The names of the American dead in the Iraq war are now the latest football in the political struggle for the hearts and minds of America. Cindy Sheehan was the first to stand up and ask publicly and loudly why her son died and why other sons and daughters will also die. Sheehan asks what America and the world get in return for these sacrifices. Her vigil and the questions she asked have tapped the frustration of all who question this war. At last, it seems that this country is beginning to realize the folly of our military adventure in Iraq. We remember the dead and ask “Why?” And no good answers come from the administration, only talking points and misinformation regurgitated over and over. That and slanderous ad-hominem attacks on anyone who dares question BushCheney.
The dead are a powerful presence. BushCheney knows this, which is why he prohibited photographs of the coffins returning from Iraq. Now the supporters of the war come out and demand that anti-war activists not use the names of “their” dead, whom they fully believe died to protect America. One even carries a picture of Sheehan’s son, claiming that her actions have dishonored and betrayed
his sacrifice. Their answer to Cindy Sheehan is that more Americans (and Iraqis as well) must die in order validate the service of their dead loved ones. When pressed for some idea of what they expect from that service, given the nightmare that Iraq has become under American occupation, all they can do is offer platitudes about freedom, democracy and human rights, even in the face of events that offer virtually no hope of achieving those results.
BushCheney and his dangerously optimistic supporters have every reason to fear the dead. These are the soldiers and the families to whom he and his administration must ultimately answer. The lack of a good answer will forever haunt the perpetrators and supporters of the Iraq war. They are the testament this administration’s pride and arrogance. America has seen this before, in Vietnam. Whatever objectives this nation had for siding with French colonialisn in Indochina and supporting a the neo-colonialist regime in the south after the French defeat (and, in my opinion, those reasons were spurious from the get-go), they soon morphed into the nebulous justifications of national honor, saving face and honoring the dead. In 1968 Richard Nixon narrowly won election claiming to have a secret plan to end the war. Hubert Humphrey and the Democrats had so little credibility on Vietnam that America was willing to trust Richard Nixon!
Two years later I participated in my first combat assault in Vietnam. Nixon’s plan apparently involved sending me and many others to a war that supposed to end. Imagine how pissed off I was; in harm’s way for no good reason. My sacrifices and possible death were simply a cover for politicians who were more concerned with saving face than recognizing the unpleasant reality of Vietnamese nationalism and determination (sound familiar?). More than death (which prospect terrified me), I feared being one of the Vietnam dead whose sacrifice could only be honored by continuing the killing. I wanted to leave instructions for my funeral: no flag, no military, a letter screaming out my rage and betrayal. (I never did, though. I couldn’t look my death quite so explicitly). Fortunately I did not die. But I did serve, although neither my country or Vietnam benefitted from my sacrifice. I got a masters degree on the GI Bill and qualify for VA health care but I returned to face with 30 plus years of guilt, shame and anger at surrendering my humanity to such a spurious cause. I at least survived, to remember.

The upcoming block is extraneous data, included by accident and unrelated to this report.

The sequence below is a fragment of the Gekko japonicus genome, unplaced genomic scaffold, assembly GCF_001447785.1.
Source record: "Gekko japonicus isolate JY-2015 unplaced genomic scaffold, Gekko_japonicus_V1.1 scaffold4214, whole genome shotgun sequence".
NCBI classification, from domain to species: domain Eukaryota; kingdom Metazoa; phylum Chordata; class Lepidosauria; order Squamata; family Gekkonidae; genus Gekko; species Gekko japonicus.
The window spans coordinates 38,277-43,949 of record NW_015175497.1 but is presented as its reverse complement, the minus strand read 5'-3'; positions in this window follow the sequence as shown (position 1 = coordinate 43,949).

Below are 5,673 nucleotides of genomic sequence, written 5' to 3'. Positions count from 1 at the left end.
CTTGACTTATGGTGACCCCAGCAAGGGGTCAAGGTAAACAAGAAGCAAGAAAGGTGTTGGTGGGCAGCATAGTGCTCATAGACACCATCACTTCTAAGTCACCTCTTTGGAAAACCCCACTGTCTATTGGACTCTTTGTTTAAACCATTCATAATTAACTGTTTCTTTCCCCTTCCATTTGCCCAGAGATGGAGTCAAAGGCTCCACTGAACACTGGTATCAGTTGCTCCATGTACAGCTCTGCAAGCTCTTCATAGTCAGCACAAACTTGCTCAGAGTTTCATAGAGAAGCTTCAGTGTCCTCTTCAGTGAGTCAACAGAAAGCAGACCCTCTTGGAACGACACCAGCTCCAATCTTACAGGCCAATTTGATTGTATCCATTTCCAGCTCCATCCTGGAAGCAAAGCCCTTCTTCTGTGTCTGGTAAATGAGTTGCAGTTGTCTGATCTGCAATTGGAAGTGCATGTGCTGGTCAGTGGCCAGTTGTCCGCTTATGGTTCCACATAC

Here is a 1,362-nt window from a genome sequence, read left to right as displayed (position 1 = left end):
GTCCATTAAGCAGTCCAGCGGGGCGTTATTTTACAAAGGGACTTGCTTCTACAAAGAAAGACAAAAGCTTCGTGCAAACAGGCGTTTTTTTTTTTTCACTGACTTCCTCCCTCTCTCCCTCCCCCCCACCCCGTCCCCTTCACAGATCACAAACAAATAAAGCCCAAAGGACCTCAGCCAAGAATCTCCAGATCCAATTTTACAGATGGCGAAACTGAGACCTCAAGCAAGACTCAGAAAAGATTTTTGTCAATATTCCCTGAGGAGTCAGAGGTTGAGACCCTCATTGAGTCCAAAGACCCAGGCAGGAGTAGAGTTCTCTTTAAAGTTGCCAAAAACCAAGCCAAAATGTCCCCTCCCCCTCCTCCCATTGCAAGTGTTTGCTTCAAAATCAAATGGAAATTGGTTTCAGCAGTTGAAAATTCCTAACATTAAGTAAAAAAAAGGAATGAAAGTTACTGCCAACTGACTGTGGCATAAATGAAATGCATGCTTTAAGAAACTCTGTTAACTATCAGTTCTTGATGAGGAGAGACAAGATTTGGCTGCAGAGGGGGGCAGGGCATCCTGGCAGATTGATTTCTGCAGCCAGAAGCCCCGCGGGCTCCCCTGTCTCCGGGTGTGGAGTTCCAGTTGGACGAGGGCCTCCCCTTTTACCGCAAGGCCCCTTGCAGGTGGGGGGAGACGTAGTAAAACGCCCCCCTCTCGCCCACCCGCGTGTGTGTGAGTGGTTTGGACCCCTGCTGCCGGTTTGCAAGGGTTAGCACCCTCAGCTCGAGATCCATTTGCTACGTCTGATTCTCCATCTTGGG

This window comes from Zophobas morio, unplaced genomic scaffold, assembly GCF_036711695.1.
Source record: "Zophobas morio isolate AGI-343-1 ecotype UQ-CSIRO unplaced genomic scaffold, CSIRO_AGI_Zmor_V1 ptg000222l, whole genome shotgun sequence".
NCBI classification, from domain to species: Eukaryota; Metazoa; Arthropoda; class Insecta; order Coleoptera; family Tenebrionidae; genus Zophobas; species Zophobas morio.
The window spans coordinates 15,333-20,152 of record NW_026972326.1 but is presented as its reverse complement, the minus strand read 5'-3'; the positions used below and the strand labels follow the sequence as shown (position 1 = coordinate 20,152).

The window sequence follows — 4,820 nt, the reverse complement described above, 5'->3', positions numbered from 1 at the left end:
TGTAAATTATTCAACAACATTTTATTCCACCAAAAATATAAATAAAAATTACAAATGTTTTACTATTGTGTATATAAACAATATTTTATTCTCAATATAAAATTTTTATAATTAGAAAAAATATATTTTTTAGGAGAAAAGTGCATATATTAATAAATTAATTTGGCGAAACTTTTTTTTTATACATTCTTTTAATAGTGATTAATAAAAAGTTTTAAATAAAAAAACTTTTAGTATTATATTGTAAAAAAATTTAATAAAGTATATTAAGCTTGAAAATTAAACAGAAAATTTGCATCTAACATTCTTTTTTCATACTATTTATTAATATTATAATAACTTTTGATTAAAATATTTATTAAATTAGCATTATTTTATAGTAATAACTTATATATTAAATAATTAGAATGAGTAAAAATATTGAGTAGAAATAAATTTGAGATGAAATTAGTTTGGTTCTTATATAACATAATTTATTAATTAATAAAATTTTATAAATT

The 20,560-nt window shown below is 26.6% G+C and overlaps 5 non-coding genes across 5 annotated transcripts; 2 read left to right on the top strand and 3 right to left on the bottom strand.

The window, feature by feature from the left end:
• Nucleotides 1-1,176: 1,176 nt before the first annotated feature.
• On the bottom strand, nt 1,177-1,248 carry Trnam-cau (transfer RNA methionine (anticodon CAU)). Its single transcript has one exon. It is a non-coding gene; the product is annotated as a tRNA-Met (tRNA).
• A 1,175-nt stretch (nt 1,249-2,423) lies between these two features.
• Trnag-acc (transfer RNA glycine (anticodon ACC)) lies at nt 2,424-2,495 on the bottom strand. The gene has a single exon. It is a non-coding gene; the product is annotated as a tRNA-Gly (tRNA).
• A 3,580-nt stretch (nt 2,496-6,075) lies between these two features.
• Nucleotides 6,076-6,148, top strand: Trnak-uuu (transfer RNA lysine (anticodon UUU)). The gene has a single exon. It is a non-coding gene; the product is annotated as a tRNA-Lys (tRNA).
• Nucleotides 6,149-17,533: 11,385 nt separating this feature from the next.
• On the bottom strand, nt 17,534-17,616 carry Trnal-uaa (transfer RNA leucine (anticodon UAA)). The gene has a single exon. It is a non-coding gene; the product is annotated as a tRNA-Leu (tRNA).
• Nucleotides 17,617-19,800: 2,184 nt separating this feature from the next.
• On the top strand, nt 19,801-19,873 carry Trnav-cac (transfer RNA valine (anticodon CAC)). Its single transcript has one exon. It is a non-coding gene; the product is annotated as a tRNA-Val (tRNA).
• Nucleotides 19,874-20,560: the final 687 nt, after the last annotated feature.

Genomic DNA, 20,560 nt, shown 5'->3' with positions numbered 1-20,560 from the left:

Understanding the motives and feelings of America’s dead in Iraq is difficult for anyone other than their closest relatives. Even then, the understanding may be clouded by sentiment or the soldiers’ unwillingness to share uncertainty and fear with their loved ones. Cindy Sheehan has every right to ask BushCheney for a real explanation for the sacrifice of her son. The counter protesters do not. They did not know her son or what he believed. At the same time, we in the anti-war movement cannot speak for any of the dead whom we do not know.
What I do know is that these men and women served their nation honorably, that we owe them the respect their sacrifice deserves. BushCheney wants the dead to be invisible; even more so now that his incompetence is becoming all too apparent. That is not the soldiers’ fault. They served when called. BushCheney wasted their sacrifice.
BushCheney is afraid of the dead. They silently testify to his folly. This administration can hide the photographs of returning coffins and offer platitudes and ever changing rationales for their actions but it cannot erase our memory. Simply invoking the names of the dead is to question why they were called. And BushCheney has no answer.